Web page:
New York/Munich-based German multimedia artist Annina Roescheisen (b. 1982, Rosenheim) presents The Red Twine of Flying Dragons, an all-new selection of seven mixed media paintings and 13 mixed media and ink drawings from her ongoing Flying Dragons series. On view at Athenessa Gallery, Los Angeles, from November 7—December 5, 2021, the works build on the artist’s first and only exhibition of the series at Athenessa in 2019, as she pursues her investigation of human emotions, and of the human condition, as they materialize through color.
Cultivating her study of Medieval art, iconography, and fairy tales, Roescheisen draws her attention to the notion of bestiaries: collections of allegorical tales of animals, birds, and fantastic creatures, the first of which appeared in the 2nd century AD, in which each being is bestowed with a moral and symbolic quality. In Flying Dragons, she mirrors the symbolism of dragons onto her inner world. Emotions, like dragons, cannot be scientifically perceived. Yet, emotions are real. And as they are, dragons can be too. Moving beyond the questioning of their existence, and past the at times positive, at others negative nature conferred to dragons, she expresses instead their inherent power, one akin to that of emotions.
Through her creative process, the artist herself becomes subject and object of her myth. Weaving in the notion of alchemy, she meticulously blends pigments in the making of her own tints. She begins each painting with two colors, leaving the rest of her palette to raw intuition. Setting the canvas on the ground, her fingers take on the role of brushes; she delicately pours water onto it, her hands in turn glazing the surface and swiveling the canvas. Roescheisen’s creative sessions for one work can extend between 20 and 26 consecutive hours, as she slowly enters an altered state of physical and spiritual self and gradually composes her artistic language. Layers cumulate with time, in turn drying and imbibing the canvas. In her drawings, echoing the lavish illustrations of bestiary manuscripts, Roescheisen finely traces on the paper with a feather, punctuating it with dripping beads of the alchemically mixed colors.
In a constant emotional and rational interplay, Roescheisen’s dialogue with her own fantastic world, her own dragons, materializes on the canvas and on the paper. Forms appear, mirroring the manifold emotions that stir the artist at each given moment of the process. Lain across the works, these imaginary beings take on their widest sense as she encourages her viewer to delve into his own fantasy, to create and to name his own personal dragons.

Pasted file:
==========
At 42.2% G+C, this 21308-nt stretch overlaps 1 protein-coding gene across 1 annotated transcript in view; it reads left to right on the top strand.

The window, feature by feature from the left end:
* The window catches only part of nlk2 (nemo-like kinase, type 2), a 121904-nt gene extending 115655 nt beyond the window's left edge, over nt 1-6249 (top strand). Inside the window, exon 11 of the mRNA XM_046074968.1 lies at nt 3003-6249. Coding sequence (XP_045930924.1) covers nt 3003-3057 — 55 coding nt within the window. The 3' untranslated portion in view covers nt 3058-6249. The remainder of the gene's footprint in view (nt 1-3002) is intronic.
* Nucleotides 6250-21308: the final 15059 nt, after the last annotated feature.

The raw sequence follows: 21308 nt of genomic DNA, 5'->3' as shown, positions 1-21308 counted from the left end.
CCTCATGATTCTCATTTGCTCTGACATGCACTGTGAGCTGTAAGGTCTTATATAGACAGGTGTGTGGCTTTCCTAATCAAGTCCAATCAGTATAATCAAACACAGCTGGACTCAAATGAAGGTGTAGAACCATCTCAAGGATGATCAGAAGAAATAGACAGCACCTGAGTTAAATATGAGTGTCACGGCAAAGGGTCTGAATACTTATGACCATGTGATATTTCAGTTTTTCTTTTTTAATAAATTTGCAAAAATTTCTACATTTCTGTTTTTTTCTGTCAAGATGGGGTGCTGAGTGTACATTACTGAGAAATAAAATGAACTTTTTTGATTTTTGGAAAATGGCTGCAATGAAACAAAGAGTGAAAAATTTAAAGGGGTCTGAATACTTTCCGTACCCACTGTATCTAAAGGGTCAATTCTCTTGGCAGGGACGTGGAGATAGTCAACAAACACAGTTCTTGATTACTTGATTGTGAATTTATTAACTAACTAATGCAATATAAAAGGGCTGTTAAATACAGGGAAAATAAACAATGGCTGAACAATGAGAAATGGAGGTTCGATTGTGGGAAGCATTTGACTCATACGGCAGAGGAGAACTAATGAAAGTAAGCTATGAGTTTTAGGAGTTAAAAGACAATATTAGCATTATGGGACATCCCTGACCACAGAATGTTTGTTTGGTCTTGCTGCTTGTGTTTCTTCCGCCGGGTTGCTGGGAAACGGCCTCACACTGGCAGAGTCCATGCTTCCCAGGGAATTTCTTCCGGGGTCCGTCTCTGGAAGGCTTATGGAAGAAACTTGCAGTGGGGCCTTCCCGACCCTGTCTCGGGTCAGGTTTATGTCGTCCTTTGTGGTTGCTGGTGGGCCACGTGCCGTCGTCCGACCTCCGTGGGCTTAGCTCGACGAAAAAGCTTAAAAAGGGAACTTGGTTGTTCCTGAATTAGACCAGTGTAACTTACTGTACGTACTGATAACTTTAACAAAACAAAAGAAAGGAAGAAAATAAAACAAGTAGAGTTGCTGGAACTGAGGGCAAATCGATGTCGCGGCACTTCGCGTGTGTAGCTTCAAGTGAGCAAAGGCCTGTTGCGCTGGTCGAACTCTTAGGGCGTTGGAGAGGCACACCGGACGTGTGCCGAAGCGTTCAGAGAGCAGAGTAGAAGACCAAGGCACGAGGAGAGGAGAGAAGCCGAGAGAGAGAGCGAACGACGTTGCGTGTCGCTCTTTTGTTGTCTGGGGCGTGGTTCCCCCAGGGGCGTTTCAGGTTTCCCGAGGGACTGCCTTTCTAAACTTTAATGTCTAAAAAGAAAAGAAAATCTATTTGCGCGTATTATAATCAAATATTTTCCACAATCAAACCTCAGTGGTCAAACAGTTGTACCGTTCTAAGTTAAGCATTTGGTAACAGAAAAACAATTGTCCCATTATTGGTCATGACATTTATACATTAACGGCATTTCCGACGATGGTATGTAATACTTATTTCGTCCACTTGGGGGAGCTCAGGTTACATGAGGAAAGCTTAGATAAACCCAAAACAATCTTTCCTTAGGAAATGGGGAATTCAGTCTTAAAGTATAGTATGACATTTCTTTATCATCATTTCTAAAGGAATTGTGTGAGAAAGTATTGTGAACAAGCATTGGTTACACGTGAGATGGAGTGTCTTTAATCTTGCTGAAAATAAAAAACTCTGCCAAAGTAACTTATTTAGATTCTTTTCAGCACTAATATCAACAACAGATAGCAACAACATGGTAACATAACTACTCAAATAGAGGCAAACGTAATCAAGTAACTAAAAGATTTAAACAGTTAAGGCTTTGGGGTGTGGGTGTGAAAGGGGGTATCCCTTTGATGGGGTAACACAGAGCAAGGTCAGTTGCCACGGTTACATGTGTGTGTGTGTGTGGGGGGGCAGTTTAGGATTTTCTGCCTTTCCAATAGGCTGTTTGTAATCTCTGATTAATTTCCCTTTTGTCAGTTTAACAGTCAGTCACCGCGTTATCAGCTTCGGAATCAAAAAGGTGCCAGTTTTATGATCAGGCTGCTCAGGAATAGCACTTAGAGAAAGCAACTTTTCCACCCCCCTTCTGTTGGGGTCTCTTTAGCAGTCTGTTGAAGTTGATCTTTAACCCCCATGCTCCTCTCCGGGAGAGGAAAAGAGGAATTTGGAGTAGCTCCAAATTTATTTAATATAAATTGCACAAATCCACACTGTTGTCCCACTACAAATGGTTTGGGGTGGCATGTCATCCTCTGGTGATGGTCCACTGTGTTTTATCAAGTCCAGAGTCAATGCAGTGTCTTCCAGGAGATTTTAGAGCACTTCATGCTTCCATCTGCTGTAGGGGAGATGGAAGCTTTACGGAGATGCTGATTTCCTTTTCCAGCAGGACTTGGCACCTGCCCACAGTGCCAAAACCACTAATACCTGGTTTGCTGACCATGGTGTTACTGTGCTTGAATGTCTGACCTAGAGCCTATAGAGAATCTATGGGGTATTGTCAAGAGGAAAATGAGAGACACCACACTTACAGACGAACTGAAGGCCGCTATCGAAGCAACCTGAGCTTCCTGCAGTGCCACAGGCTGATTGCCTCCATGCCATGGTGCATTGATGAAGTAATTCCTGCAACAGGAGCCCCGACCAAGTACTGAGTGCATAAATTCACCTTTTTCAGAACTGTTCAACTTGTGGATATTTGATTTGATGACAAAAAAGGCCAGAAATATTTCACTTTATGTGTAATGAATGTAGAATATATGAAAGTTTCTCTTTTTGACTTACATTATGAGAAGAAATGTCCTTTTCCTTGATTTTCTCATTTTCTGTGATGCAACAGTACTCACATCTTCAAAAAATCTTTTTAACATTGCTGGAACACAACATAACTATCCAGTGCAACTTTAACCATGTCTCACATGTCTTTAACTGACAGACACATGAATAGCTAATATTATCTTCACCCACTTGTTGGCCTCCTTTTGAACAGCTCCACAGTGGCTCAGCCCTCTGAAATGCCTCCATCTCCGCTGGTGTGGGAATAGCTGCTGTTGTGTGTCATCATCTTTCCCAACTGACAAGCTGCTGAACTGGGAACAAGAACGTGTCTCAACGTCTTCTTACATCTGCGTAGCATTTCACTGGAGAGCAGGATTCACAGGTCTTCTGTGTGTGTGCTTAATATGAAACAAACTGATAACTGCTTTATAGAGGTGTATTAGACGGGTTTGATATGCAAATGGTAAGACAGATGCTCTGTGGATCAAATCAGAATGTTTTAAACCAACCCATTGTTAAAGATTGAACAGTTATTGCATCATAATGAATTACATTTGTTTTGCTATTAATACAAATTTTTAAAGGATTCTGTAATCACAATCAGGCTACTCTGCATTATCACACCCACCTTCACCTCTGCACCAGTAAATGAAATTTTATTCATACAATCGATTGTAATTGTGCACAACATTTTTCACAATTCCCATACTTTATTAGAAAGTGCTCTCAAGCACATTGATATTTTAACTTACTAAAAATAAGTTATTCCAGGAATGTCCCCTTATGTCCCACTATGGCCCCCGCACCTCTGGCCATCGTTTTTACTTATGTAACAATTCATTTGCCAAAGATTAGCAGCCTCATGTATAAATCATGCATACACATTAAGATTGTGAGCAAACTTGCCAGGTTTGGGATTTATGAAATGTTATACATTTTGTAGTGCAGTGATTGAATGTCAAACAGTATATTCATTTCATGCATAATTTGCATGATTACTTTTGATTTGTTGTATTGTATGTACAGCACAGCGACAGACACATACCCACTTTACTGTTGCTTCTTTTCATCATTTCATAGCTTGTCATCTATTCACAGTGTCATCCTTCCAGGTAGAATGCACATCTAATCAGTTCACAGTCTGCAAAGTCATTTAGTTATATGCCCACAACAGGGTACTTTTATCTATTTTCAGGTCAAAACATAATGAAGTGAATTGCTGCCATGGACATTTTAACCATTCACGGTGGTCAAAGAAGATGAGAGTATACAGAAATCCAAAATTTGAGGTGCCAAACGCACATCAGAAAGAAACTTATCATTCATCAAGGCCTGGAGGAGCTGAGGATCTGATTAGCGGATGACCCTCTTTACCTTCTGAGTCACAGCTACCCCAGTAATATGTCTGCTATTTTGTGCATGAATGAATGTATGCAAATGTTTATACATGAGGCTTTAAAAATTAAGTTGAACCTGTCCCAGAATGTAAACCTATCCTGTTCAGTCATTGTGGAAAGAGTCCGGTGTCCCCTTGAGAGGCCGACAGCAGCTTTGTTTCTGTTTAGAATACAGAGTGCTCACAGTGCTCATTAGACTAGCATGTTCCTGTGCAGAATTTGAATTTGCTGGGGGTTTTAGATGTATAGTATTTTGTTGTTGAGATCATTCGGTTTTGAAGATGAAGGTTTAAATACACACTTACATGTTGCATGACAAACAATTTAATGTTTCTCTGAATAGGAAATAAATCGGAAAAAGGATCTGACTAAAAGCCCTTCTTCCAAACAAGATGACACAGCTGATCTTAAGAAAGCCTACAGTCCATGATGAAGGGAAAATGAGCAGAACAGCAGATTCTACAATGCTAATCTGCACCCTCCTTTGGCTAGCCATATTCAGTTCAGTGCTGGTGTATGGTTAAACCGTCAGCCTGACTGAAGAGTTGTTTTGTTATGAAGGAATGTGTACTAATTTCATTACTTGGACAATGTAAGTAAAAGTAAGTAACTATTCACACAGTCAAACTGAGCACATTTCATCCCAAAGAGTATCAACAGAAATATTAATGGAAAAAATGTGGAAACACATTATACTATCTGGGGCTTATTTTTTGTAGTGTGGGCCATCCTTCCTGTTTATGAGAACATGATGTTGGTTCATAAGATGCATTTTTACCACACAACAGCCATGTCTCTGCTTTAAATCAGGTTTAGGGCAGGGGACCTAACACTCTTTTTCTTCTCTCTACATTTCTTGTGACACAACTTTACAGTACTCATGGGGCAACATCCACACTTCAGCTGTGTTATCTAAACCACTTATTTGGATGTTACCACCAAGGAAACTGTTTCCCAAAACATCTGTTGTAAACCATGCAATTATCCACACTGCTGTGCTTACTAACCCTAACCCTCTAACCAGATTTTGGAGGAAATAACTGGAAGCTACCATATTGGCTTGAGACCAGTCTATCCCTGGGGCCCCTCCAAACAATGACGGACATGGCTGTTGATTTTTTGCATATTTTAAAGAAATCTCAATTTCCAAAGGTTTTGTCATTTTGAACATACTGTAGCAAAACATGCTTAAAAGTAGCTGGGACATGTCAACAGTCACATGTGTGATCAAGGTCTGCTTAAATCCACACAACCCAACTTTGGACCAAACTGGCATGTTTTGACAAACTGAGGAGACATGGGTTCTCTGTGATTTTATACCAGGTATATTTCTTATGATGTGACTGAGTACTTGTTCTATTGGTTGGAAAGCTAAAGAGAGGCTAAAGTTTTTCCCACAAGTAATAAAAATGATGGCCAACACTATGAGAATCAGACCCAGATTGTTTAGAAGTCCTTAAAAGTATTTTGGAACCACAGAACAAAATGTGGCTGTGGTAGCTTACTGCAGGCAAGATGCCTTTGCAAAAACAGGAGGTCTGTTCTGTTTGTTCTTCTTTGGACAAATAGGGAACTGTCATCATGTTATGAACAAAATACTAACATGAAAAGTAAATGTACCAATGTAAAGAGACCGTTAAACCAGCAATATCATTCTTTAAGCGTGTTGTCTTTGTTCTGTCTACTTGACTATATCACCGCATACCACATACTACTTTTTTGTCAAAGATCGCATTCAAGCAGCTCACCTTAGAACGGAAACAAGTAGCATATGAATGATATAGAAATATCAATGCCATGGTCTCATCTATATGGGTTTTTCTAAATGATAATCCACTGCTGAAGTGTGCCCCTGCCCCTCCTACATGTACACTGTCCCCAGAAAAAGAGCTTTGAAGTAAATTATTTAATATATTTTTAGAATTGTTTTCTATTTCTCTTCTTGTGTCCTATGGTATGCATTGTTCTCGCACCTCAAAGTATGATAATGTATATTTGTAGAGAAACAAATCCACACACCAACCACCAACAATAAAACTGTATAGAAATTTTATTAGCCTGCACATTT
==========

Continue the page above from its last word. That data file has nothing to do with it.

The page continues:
In Téméraire (2021), “reckless” or “fearless” in French, the vivid blue and red colors are the first perceived, each attributed to a distinct dragon. The two phantasmagoric figures gradually build up to the viewer as blood vessel-like veins run down to their center. From there, the color tones become softer, diluting into shades of rosé, orange, purple, and yellow. Slowly, a form of kindness, at first concealed by the bright reds and blues, emerges from the canvas, glowing in the face of an apparent fearlessness.
“The attributes of each dragon’s character unfold through form and color – sometimes appearing as visible shapes, sometimes emanating from the colors that constitute them. Each form, each color evokes an emotion within us, and from it we begin to decipher, to imagine each dragon’s essence, its multiple personas. These dragons evoke an endless, unique range of emotions in each one of us, and with them we realize that we are in fact free to perceive, to see, to feel, and to interpret, ultimately each creating our very own dragons.”
To some of the drawings, she subtly adds a string of red yarn, sewn onto the paper. This red twine, sometimes present, sometimes absent, both visible and invisible, and which lends the exhibition its name, unfolds from one work to the other; it is the red line of her own myth, of her emotional journey within each work, playfully appearing then vanishing between each work. A visual leitmotiv, it ties the body of work together, a border between the real and the fictional, the seen and the unseen, the human and the dragon within each one.